I am working on a design for a large ISP. The idea is to split the ISP into 3 regions, each region has it own set of Reflectors wich in turn mesh with the ones in the other regions, then PEs in each region peer with the local reflectors....so far no challenge yet.
Now, each region has its own peering or ASBR routers for Transit peering, and obviously each area shoudl prefer it's own ASBR as 1st choice. this can be acheived by:
1-Loads of attributes manipulation, filtering between RRs of each region...and later adminsitration.
2-Leave attributes unchanged (except NH self), then path selection will be down to NH IGP metric. this will work fine until for one reason or the other metric are tampered with.
3-Combine ASBR and reflector functionality into one device, which is not desirable.
a BGP route reflector server adds two attributes to each reflected BGP advertisement:
BGP originator-id = BGP router-id of client that injected the advertisement in the BGP domain
BGP cluster-list = an ordered list of BGP reflections represented by cluster-ids (if set) or by BGP RRS BGP router-ids
In my experience the cluster-list is used to pickup the best path as the one with the shortest BGP cluster-list even if this is not clearly stated in BGP selection path I have seen this.(note: if IGP metric to next-hop and other parameters are equal)
So the ASBR client of the local path should be preferred with standard settings and without the need to tune other BGP parameters.
Clearly IGP metric to BGP next-hop could come first in the hierarchy of selection criteria, so you need to ensure that local ASBR has the better IGP metric and this should be reasonable.
In a simple topolgy where sessions follow physical paths, you are right that if left untuned, the solution would work as intended. Each Reflector would see its closer ASBR as best and advertise that best prefix only. so each region will use its closer ASBR.
However, in this ISP's topology logical sessions are not necessarily following physical paths and there are areas where Reflectors are almost same numbers of hops away from ASBR1 or ASBR2. Which means that relying on IGP metrics would not be best in thi scase, knowing that IGP's metrics are tampered with weekly.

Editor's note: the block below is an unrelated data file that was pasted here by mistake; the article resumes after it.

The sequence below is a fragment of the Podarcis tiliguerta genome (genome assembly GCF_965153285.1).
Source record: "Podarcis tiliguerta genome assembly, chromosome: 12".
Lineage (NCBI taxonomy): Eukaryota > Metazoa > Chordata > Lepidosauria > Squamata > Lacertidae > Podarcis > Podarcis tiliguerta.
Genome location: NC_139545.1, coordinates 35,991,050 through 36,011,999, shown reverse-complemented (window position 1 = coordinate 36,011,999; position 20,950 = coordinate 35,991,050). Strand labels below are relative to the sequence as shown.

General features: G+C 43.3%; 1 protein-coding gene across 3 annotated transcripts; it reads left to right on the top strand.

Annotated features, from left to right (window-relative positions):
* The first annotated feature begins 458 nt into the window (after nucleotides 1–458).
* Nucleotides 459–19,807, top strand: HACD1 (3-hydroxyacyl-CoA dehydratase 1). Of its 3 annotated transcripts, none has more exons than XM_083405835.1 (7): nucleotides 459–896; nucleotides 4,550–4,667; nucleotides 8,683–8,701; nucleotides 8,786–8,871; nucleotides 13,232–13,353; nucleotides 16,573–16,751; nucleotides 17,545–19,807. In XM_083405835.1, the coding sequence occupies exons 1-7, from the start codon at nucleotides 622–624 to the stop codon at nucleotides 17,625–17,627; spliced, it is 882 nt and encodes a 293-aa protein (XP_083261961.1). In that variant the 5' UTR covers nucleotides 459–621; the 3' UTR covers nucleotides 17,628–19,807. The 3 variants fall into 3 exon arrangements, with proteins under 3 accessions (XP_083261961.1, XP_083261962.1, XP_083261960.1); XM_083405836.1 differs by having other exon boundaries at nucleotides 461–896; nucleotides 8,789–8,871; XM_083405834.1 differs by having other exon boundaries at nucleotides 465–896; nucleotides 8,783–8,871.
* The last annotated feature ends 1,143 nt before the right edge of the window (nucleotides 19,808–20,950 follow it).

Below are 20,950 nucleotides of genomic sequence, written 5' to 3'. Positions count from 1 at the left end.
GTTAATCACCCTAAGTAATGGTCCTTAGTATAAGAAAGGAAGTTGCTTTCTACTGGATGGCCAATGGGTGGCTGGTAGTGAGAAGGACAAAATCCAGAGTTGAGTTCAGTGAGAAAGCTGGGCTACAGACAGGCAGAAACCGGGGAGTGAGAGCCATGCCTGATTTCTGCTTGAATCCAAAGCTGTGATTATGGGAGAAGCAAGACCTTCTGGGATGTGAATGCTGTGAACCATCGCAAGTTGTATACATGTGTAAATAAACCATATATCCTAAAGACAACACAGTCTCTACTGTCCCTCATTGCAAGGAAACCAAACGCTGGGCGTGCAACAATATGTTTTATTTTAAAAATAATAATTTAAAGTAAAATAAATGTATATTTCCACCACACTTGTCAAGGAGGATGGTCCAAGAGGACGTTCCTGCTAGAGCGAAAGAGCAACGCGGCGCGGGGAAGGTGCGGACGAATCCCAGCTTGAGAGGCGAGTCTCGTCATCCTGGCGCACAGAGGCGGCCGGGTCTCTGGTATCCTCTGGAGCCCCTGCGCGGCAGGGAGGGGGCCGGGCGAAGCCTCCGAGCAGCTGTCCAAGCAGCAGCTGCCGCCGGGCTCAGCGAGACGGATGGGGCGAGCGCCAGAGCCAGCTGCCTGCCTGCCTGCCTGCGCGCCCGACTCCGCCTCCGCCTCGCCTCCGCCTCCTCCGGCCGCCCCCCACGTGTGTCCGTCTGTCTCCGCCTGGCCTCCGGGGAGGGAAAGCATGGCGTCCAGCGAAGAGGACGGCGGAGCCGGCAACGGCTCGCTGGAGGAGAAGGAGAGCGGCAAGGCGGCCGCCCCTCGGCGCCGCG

Another solution would be to use same cluster ID on each Region's reflector, this will stop advertsing same prefix between Refelectors...but kills redundancy.
>> where Reflectors are almost same numbers of hops away from ASBR1 or ASBR2. Which means that relying on IGP metrics would not be best in thi scase, knowing that IGP's metrics are tampered with weekly.
let me repeat the concept :
each RRS client will use the BGP advertisement with the shortest cluster-list that is that of the local ASBR.
I don't think a good working ISP plays with IGP metrics every week, but it will use MPLS TE for traffic engineering to move traffic quotas instead.
Do u agree that there will be cases were cluster list may be the same for ASBR1 & ASBR2, in which case we are down IGP metric as a tie breaker.
ISP is going through a capacity upgarde phase which means metric have to be changed to switch traffic away from affected links.
Note, that there also some Reflectors with nearest ASBR, they still have to reflect prefixes from another region. so teh cluster list may be very different from teh actual optimal path (physical and ligical topologies are not the same).
In an ideal scenario, I would leave BGP attributes untouched, but would preffer to have more control on selection and this must be independant of IGP metrics. If budget was not a limitation, using ASBR as Reflector would be a solution. so in short, I will have a good think about leaving IGP metrics decide.
After more consideration, I weighed PROS & CONS of relying on IGP Vs tunning BGP attributes on Reflectors. I came to the conclusion that the latter more practical, as it gives control and would limit configuration changes on these nodes only...leaving other BGP speakers with standard configurations.
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